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Tropical depressions could form in Atlantic

NEW YORK (Reuters) - Energy and commodities markets on Tuesday were watching a couple of low-pressure systems in the Atlantic Ocean that could develop into tropical depressions over the next day or so.

The energy market watched a couple of low pressure systems in the Atlantic Ocean that could develop into tropical depressions or storms over the next couple of days. REUTERS/NOAA/Handout

Neither system, however, is expected to reach the Gulf of Mexico over the next five days, if at all, according to the major weather models.

In the central Atlantic, a broad area of low pressure associated with a tropical wave about 650 miles east of the Lesser Antilles could develop into a tropical depression during the next day or so as it moves west-northwest at 10 to 15 miles per hour, the U.S. National Hurricane Center said in its 8 a.m. EDT report.

The NHC said an Air Force Reserve hurricane hunter aircraft was scheduled to investigate the central Atlantic system later today, if necessary.

Most weather models showed the central Atlantic system would steer north of the Lesser Antilles and threaten the Turks and Caicos and Bahamas in about five days.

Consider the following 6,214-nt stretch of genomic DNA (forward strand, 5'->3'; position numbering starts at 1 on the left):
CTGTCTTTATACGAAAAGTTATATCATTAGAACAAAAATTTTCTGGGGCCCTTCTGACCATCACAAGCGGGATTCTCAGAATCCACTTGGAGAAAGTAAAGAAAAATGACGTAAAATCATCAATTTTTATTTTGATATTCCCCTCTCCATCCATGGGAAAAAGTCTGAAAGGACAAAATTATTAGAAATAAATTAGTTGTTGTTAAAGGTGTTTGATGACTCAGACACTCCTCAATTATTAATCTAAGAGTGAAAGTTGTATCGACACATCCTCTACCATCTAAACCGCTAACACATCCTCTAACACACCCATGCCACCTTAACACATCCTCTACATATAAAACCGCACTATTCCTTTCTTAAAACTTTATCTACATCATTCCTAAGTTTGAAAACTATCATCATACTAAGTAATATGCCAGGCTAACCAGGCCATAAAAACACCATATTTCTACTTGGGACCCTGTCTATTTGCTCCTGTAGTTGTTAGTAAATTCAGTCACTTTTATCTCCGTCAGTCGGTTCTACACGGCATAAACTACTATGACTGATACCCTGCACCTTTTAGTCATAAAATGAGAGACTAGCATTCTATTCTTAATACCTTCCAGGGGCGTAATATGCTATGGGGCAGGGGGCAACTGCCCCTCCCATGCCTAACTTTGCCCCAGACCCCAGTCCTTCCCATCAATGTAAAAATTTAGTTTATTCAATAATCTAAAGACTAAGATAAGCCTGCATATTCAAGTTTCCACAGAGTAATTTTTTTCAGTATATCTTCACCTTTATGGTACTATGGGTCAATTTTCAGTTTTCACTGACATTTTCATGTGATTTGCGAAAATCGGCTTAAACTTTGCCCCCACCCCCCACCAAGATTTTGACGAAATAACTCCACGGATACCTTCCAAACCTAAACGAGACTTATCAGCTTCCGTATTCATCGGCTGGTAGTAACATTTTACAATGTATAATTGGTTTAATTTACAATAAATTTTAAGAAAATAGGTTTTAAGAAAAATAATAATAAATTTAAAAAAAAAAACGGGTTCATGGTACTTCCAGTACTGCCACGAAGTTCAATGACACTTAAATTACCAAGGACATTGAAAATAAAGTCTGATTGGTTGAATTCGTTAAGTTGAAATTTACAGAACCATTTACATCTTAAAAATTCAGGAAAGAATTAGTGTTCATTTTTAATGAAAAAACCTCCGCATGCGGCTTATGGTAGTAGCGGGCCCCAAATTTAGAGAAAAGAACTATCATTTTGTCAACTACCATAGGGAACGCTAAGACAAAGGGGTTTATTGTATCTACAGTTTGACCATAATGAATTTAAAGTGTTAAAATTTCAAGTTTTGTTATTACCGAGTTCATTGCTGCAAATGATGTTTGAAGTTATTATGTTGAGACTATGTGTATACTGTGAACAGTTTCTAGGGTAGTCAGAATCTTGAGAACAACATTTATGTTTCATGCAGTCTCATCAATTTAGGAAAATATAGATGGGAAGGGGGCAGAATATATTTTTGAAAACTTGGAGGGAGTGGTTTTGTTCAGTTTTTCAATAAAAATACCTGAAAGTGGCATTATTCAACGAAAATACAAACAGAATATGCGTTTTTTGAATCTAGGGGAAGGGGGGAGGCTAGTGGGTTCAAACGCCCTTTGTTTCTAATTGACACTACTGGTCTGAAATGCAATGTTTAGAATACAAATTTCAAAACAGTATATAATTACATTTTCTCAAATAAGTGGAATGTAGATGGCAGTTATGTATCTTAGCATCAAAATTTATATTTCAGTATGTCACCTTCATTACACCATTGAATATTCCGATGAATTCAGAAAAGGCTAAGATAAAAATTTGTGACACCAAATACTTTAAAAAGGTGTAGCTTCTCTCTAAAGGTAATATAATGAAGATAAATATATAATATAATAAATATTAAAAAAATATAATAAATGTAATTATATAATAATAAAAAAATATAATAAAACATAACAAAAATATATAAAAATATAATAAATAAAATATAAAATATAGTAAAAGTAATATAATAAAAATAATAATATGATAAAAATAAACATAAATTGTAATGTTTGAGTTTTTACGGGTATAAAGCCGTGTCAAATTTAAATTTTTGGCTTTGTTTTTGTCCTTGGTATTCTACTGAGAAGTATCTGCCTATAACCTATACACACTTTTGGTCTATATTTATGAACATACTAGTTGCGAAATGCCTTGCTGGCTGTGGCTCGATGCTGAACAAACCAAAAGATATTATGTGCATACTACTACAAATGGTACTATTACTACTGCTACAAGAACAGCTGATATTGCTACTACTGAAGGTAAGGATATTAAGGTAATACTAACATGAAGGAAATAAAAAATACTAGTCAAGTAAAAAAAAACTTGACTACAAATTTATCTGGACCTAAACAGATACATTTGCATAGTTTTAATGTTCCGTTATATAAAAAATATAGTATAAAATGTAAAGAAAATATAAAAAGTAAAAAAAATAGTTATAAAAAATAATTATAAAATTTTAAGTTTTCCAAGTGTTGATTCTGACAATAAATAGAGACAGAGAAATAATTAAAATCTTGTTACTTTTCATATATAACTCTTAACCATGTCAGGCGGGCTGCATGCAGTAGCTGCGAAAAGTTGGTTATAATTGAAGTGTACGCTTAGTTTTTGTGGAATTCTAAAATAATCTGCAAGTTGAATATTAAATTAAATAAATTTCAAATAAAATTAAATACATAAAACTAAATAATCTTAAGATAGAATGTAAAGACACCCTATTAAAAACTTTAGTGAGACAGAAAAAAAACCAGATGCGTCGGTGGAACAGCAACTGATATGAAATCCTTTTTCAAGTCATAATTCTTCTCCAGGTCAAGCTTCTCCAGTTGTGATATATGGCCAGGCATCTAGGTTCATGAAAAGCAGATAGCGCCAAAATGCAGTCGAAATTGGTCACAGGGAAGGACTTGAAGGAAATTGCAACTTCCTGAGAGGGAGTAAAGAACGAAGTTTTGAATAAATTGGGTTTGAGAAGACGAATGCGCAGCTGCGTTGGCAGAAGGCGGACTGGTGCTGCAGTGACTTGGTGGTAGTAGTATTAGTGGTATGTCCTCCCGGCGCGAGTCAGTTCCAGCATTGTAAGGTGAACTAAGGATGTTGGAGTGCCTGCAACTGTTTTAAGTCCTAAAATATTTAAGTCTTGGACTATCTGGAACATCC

In the eastern Atlantic, the NHC said a tropical depression could form over the next day or so within a large area of disturbed weather extending from the Cape Verde Islands west-southwest for several hundred miles as it moves west at about 10 to 15 mph.

Most weather models showed the Cape Verde system would not threaten land in North America this week. It should be about 700 miles northeast of the Virgin Islands in about five days, according to the weather models.

If either system strengthens into a tropical storm, with winds of 39 to 73 mph, the NHC will name it Fay.

Energy traders watch for storms that could enter the Gulf of Mexico and threaten U.S. oil and gas production facilities.

Commodities traders likewise watch storms that could hit agriculture crops like citrus and cotton in Florida and other states along the Gulf Coast to Texas.

Reporting by Scott DiSavino; Editing by John Picinich

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